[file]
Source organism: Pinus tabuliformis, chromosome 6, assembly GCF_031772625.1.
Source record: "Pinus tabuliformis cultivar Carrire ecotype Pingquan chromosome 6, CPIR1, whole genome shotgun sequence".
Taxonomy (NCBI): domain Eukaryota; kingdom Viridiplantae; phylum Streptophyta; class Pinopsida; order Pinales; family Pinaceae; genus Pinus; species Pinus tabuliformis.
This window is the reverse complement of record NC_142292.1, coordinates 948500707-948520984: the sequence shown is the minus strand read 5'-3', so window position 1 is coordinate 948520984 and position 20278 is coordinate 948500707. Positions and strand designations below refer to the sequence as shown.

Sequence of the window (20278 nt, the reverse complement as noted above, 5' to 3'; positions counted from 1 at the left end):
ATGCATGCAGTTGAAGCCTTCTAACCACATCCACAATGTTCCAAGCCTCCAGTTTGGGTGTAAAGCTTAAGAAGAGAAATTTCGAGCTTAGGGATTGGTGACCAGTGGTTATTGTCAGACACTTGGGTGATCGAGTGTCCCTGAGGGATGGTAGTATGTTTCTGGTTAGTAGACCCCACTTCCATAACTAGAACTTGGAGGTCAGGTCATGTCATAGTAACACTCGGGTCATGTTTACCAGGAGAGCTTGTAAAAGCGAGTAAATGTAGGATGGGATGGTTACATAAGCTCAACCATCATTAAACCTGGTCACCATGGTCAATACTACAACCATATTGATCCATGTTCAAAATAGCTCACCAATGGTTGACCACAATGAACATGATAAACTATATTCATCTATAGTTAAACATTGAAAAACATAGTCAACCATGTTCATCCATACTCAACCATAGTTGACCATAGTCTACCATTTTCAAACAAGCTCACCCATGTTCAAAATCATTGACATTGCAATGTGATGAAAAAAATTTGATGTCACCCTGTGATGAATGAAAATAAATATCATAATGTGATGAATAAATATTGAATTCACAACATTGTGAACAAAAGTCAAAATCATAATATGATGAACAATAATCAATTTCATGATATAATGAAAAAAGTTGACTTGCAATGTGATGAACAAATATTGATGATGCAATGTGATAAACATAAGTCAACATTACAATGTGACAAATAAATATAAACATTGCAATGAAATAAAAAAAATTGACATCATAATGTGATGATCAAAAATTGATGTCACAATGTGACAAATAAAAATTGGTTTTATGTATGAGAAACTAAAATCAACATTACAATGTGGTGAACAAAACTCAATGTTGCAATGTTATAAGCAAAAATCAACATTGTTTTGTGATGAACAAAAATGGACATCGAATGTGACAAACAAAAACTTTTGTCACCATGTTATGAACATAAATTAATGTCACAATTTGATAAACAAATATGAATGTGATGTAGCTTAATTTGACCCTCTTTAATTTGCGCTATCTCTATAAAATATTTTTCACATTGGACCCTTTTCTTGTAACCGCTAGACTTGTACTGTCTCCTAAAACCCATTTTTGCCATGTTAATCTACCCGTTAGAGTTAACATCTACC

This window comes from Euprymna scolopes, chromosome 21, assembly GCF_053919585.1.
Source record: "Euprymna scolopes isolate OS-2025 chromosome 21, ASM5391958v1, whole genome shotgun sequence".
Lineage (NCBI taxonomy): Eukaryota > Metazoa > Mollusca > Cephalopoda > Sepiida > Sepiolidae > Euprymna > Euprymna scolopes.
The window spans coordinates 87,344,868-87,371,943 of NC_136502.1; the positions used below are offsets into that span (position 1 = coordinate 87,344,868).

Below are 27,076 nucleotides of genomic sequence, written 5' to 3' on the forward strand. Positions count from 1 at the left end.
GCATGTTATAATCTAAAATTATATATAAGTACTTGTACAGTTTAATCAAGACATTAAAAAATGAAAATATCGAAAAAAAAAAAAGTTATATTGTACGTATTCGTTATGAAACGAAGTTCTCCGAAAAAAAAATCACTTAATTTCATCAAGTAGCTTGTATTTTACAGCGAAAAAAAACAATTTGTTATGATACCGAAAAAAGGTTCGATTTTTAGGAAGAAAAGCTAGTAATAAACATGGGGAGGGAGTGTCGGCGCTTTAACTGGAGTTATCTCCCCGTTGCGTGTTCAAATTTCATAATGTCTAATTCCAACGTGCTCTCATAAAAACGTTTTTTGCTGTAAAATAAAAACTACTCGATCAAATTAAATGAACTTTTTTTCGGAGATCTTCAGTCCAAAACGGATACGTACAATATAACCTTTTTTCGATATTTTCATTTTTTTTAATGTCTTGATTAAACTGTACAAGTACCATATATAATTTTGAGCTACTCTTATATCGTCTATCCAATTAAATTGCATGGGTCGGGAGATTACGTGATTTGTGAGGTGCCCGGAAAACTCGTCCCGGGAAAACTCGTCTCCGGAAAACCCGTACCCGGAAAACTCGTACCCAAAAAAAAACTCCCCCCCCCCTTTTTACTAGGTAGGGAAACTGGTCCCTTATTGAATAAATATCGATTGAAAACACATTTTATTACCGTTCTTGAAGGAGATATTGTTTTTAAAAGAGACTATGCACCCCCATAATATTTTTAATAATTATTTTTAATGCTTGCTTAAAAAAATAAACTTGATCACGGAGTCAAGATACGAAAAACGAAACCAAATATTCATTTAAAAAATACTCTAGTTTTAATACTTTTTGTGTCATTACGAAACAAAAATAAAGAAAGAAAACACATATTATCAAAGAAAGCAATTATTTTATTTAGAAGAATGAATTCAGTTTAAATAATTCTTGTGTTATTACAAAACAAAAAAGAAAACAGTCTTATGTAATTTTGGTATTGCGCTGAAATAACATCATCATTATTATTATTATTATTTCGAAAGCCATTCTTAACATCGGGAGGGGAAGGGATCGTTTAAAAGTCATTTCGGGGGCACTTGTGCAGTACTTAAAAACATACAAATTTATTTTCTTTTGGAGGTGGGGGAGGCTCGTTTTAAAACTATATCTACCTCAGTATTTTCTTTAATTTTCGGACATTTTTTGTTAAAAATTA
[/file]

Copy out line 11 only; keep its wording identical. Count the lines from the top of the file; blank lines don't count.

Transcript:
Below are 27,076 nucleotides of genomic sequence, written 5' to 3' on the forward strand. Positions count from 1 at the left end.